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Is Christianity a Moralistic Religion? Written by Ed Farrell, May 22, 1998
There is 'social' Christianity and 'metaphysical' Christianity (these are my own terms for purposes of discussion) and the two are often mixed in inappropriate ways. For instance, when you say that Christianity is a moralistic religion, you are making more of a social statement about practitioners than about what they are attempting to practice. And it is a general social statement that can be more or less applied to practitioners of any religion. The Christ of the gospels is remarkably unmoralistic. In fact, Christ's rare display of fury is reserved for the moralistic Pharisees because their moralism caused them to place their own behavior above God. St. Paul sometimes has the tone of the moralist yet what moral instruction you find in his letters is never for morality's sake.

In Christian metaphysics, 'sin' is an inborn condition amounting to spiritual death. It cannot be remedied by moral behavior, nor can it be equated with immoral behavior. Because of this, 'moral epistemology' is certainly not God's main utility. If that were so, God would clearly have failed because it is a commonplace observation that Christians and non-Christians can often behave with equal immorality.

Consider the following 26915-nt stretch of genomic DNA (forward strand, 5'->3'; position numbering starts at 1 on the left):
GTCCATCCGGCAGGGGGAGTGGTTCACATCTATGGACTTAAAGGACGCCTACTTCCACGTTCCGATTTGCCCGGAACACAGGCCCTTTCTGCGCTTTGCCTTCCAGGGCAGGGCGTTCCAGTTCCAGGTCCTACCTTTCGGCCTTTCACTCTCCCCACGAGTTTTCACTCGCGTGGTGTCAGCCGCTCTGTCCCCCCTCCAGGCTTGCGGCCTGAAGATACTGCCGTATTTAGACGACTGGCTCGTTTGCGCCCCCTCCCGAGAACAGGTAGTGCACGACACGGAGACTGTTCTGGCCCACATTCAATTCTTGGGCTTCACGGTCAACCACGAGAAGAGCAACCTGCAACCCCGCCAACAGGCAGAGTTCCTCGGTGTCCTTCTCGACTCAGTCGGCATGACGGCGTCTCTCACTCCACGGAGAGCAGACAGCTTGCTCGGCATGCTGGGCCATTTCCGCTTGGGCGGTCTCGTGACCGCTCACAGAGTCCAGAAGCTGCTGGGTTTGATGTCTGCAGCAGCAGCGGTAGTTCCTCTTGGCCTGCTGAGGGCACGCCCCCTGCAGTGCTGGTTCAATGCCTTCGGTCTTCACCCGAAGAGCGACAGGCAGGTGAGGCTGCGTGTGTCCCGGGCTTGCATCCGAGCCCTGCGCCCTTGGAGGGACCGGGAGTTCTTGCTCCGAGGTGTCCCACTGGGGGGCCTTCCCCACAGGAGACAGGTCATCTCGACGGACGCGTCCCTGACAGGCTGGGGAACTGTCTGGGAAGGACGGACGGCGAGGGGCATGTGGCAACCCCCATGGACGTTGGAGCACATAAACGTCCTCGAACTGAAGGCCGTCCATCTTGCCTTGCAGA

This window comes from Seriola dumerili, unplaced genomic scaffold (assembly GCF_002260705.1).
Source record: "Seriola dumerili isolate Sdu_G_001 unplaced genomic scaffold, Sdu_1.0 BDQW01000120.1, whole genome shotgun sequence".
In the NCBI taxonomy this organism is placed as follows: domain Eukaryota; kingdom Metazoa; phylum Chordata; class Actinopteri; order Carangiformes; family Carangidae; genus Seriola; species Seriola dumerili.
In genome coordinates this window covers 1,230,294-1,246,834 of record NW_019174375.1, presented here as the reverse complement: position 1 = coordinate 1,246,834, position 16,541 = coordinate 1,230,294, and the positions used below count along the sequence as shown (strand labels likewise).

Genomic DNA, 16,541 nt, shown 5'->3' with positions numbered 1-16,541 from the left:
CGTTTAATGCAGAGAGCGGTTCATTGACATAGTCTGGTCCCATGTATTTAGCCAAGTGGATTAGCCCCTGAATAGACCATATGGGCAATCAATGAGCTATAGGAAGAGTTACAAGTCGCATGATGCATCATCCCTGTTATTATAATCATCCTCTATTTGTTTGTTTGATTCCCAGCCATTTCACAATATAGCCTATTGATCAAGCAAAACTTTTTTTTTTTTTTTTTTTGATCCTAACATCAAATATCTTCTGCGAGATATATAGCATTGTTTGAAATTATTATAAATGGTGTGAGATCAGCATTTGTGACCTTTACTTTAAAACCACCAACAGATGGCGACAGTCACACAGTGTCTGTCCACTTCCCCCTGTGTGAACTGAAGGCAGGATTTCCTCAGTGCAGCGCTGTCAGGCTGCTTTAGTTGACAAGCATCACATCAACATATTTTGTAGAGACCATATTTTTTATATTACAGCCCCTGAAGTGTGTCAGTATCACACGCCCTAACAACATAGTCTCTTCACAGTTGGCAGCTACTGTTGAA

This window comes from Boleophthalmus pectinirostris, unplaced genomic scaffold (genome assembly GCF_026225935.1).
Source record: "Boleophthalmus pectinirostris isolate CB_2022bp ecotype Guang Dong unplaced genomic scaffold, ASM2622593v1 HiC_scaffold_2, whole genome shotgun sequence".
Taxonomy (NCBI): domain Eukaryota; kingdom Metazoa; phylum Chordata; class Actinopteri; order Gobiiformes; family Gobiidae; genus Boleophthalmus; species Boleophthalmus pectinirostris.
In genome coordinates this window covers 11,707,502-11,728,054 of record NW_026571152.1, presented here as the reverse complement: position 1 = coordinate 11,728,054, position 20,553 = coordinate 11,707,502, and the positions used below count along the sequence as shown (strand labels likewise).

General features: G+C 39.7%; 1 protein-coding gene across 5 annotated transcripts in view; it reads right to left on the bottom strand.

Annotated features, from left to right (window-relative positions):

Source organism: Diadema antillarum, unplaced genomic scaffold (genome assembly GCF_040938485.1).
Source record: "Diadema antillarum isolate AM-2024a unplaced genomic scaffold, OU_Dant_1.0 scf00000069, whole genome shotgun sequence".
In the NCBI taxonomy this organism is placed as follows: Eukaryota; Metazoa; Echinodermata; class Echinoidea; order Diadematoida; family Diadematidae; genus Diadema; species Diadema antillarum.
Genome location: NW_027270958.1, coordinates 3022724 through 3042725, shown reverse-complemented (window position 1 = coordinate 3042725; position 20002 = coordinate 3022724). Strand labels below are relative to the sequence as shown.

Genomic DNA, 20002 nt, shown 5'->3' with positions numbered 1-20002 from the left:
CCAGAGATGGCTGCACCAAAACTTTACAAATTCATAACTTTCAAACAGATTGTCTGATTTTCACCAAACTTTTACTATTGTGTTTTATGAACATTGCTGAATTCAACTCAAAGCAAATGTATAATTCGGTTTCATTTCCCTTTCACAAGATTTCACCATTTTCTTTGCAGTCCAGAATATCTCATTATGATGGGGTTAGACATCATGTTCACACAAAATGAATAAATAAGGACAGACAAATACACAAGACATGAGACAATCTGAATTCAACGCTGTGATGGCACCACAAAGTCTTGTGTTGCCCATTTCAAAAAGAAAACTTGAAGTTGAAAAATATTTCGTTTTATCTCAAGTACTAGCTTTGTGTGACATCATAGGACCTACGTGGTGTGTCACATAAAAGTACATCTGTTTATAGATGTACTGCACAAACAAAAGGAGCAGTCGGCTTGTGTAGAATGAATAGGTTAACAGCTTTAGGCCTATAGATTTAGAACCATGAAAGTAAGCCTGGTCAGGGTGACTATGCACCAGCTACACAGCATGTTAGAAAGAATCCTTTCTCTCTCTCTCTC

Moralistic behavior usually has far more to do with religion as a human construct. But religion in this sense is purely social and has little to do with Christ. Human morality need not be tied to God (even though the 'desire to be moral' may originate in God, as natural theology tries to demonstrate). Human morality is often nothing more than a manifestation of the will to power. Rheinhold Niebuhr has pointed out quite forcefully that the will to power may manifest itself in attempts to subordinate life to an ideal as easily as it is manifested in attempts to forcibly eliminate competition.


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